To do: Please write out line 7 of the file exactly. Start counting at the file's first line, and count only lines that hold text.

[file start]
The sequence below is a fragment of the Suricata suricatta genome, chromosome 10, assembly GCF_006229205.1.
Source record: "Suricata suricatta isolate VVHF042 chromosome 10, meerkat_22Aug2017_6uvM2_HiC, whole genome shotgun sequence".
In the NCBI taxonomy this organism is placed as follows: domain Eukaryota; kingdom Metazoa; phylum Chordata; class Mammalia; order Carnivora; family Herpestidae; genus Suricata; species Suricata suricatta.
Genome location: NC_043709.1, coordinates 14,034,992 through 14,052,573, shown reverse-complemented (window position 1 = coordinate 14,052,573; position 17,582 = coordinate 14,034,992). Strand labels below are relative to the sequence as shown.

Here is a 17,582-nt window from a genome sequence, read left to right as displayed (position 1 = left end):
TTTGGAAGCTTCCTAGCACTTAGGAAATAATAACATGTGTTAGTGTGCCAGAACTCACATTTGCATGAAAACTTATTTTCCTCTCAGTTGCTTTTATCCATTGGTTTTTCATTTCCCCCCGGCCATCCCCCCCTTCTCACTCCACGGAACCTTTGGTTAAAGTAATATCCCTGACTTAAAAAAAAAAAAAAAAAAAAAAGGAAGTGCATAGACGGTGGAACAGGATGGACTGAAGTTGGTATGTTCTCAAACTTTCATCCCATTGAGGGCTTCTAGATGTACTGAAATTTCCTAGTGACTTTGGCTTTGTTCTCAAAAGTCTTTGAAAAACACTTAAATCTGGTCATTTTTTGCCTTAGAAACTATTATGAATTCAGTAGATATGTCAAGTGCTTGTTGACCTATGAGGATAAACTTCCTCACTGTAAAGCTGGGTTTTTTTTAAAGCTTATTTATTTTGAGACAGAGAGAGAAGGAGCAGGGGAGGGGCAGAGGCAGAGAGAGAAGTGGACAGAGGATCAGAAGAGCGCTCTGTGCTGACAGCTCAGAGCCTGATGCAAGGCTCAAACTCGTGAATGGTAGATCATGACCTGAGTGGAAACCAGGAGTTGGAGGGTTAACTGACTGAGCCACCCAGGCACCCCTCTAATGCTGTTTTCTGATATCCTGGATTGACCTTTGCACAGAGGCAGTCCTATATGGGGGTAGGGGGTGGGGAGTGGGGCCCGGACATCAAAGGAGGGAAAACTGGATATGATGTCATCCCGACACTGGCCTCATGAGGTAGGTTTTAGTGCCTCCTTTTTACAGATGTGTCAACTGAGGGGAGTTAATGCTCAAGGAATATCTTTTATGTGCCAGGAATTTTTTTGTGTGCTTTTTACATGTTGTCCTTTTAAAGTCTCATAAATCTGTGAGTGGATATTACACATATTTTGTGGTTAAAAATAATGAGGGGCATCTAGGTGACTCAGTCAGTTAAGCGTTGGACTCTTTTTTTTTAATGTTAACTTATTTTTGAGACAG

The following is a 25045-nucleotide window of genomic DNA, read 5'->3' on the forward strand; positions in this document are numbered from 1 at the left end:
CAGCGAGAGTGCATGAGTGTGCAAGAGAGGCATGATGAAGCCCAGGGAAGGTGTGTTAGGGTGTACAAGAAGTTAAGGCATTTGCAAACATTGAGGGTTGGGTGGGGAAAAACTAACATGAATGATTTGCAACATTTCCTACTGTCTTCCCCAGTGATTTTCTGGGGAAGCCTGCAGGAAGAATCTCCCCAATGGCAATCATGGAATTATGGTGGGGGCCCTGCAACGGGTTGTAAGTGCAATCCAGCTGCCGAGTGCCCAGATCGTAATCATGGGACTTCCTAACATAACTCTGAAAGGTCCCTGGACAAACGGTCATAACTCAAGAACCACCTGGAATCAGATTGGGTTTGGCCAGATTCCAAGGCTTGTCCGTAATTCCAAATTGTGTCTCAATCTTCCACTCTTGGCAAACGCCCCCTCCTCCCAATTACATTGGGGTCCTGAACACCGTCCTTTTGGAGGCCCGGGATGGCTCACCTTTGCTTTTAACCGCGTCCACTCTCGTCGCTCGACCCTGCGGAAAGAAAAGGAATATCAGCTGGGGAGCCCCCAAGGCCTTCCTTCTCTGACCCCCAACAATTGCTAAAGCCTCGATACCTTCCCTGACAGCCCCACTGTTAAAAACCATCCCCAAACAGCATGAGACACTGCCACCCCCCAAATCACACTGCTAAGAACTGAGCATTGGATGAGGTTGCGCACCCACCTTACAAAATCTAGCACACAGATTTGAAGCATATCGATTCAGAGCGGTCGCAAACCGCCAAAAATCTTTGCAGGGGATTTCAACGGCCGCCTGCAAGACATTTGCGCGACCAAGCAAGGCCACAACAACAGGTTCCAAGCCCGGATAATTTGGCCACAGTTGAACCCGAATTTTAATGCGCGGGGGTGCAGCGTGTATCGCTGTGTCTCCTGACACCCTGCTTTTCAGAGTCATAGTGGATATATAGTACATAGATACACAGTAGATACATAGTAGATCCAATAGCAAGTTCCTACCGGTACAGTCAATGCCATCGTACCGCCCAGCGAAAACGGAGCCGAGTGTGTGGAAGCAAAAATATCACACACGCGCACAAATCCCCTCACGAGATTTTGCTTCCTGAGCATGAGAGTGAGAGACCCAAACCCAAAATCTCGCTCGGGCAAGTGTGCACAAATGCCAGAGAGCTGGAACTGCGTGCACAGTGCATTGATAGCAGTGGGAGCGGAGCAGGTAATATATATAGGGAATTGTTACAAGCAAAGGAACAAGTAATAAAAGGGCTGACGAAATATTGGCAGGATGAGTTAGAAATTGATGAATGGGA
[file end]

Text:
The following is a 25045-nucleotide window of genomic DNA, read 5'->3' on the forward strand; positions in this document are numbered from 1 at the left end: